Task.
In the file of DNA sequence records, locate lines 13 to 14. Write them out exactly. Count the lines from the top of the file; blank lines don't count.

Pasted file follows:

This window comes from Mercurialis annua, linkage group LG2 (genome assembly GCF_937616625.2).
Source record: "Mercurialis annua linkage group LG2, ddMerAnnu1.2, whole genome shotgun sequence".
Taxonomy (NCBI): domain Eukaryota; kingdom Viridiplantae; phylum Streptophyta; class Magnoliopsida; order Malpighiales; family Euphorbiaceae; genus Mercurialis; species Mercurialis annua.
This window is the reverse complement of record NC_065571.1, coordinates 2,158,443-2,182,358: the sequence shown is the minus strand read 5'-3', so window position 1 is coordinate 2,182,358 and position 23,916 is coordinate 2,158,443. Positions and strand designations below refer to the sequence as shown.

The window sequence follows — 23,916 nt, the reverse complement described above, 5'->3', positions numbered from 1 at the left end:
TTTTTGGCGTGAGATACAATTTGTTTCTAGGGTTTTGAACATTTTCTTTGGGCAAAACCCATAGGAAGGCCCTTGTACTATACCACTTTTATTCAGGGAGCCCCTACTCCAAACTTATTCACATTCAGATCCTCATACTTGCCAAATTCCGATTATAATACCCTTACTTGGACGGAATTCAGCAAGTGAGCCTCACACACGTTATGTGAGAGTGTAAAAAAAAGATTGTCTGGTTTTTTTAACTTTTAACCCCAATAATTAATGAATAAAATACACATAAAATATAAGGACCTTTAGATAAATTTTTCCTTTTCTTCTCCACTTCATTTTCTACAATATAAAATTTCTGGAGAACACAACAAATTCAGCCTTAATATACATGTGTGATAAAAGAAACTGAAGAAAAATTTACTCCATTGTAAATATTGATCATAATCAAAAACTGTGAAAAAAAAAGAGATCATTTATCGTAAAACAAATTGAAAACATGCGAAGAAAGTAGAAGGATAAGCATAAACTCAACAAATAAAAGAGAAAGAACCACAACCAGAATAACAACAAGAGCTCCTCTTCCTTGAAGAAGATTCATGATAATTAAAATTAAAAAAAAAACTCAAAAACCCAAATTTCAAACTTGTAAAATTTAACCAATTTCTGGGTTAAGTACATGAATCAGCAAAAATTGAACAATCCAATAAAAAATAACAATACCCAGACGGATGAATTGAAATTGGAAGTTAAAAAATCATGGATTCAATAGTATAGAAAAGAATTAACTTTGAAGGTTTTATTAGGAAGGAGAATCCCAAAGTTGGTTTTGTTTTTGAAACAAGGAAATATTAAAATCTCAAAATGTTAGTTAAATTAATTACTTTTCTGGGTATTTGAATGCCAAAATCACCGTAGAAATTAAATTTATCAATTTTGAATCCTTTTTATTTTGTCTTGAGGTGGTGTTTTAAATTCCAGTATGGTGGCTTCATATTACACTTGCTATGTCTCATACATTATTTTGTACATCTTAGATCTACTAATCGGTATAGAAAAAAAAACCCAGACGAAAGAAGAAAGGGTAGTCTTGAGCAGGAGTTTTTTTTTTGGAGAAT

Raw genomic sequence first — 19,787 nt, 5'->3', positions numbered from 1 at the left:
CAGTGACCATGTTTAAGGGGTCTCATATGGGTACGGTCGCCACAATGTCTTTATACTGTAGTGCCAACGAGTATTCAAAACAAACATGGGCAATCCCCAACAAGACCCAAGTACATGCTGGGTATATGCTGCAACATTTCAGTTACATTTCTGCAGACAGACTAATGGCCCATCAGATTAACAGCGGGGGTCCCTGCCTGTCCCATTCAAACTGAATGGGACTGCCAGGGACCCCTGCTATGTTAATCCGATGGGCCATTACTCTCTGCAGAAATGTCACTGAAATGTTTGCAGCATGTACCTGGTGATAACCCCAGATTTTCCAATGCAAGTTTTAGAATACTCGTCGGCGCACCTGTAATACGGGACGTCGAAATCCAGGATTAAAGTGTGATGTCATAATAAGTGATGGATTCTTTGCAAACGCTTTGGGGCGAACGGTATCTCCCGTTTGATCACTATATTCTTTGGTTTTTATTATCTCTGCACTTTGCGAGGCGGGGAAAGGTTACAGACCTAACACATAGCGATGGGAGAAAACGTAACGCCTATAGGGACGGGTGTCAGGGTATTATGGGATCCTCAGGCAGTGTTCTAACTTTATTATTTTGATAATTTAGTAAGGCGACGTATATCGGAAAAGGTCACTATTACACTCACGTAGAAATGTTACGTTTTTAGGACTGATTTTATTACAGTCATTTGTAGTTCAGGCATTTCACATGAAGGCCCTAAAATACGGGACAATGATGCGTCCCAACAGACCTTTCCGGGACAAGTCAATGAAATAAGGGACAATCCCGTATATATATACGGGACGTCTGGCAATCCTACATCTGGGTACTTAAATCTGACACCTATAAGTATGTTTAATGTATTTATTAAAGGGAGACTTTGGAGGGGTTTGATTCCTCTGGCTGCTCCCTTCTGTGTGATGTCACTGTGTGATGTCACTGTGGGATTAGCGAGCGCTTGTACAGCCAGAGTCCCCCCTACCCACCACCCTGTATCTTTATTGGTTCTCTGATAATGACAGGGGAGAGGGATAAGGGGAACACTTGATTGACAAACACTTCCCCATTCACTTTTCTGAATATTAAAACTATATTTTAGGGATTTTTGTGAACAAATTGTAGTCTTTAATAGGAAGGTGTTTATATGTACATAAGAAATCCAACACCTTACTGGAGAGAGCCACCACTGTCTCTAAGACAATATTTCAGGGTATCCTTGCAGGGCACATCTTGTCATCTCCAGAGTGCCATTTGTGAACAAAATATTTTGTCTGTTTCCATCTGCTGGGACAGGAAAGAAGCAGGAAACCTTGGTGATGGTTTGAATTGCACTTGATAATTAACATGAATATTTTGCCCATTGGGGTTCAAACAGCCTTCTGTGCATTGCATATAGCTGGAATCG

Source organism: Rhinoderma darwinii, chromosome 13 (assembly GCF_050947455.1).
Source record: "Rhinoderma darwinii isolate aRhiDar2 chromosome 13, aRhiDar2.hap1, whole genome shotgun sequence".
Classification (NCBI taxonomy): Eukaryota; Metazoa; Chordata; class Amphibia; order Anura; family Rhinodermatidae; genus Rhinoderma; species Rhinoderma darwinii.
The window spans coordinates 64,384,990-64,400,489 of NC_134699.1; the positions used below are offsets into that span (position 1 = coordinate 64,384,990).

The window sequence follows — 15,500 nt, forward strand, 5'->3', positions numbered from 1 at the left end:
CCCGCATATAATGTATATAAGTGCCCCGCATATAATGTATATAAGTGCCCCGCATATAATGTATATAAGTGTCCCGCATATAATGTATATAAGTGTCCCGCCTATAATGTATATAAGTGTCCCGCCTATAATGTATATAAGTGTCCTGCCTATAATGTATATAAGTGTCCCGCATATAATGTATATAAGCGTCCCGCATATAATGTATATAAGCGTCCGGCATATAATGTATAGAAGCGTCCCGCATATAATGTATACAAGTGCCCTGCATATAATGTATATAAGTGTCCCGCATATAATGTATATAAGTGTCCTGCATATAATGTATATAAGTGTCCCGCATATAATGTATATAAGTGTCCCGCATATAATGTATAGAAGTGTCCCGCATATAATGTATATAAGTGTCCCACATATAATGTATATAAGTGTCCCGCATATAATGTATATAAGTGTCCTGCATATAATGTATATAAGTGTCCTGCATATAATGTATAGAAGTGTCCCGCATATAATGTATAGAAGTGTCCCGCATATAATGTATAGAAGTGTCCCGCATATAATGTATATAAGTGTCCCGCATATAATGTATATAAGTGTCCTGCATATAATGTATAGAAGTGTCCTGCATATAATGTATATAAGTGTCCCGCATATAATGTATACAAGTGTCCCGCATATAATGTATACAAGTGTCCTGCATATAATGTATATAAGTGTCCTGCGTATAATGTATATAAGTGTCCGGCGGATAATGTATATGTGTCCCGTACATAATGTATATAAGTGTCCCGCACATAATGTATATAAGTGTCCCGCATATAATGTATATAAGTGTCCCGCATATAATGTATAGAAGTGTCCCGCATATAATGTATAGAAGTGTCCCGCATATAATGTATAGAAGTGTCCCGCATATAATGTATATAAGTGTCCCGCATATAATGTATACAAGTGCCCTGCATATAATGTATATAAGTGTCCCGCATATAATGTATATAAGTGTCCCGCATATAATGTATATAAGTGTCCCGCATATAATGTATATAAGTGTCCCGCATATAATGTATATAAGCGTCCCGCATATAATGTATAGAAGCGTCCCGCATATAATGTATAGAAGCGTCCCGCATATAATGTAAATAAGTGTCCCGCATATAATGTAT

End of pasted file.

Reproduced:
The window sequence follows — 15,500 nt, forward strand, 5'->3', positions numbered from 1 at the left end:
CCCGCATATAATGTATATAAGTGCCCCGCATATAATGTATATAAGTGCCCCGCATATAATGTATATAAGTGTCCCGCATATAATGTATATAAGTGTCCCGCCTATAATGTATATAAGTGTCCCGCCTATAATGTATATAAGTGTCCTGCCTATAATGTATATAAGTGTCCCGCATATAATGTATATAAGCGTCCCGCATATAATGTATATAAGCGTCCGGCATATAATGTATAGAAGCGTCCCGCATATAATGTATACAAGTGCCCTGCATATAATGTATATAAGTGTCCCGCATATAATGTATATAAGTGTCCTGCATATAATGTATATAAGTGTCCCGCATATAATGTATATAAGTGTCCCGCATATAATGTATAGAAGTGTCCCGCATATAATGTATATAAGTGTCCCACATATAATGTATATAAGTGTCCCGCATATAATGTATATAAGTGTCCTGCATATAATGTATATAAGTGTCCTGCATATAATGTATAGAAGTGTCCCGCATATAATGTATAGAAGTGTCCCGCATATAATGTATAGAAGTGTCCCGCATATAATGTATATAAGTGTCCCGCATATAATGTATATAAGTGTCCTGCATATAATGTATAGAAGTGTCCTGCATATAATGTATATAAGTGTCCCGCATATAATGTATACAAGTGTCCCGCATATAATGTATACAAGTGTCCTGCATATAATGTATATAAGTGTCCTGCGTATAATGTATATAAGTGTCCGGCGGATAATGTATATGTGTCCCGTACATAATGTATATAAGTGTCCCGCACATAATGTATATAAGTGTCCCGCATATAATGTATATAAGTGTCCCGCATATAATGTATAGAAGTGTCCCGCATATAATGTATAGAAGTGTCCCGCATATAATGTATAGAAGTGTCCCGCATATAATGTATATAAGTGTCCCGCATATAATGTATACAAGTGCCCTGCATATAATGTATATAAGTGTCCCGCATATAATGTATATAAGTGTCCCGCATATAATGTATATAAGTGTCCCGCATATAATGTATATAAGTGTCCCGCATATAATGTATATAAGCGTCCCGCATATAATGTATAGAAGCGTCCCGCATATAATGTATAGAAGCGTCCCGCATATAATGTAAATAAGTGTCCCGCATATAATGTAT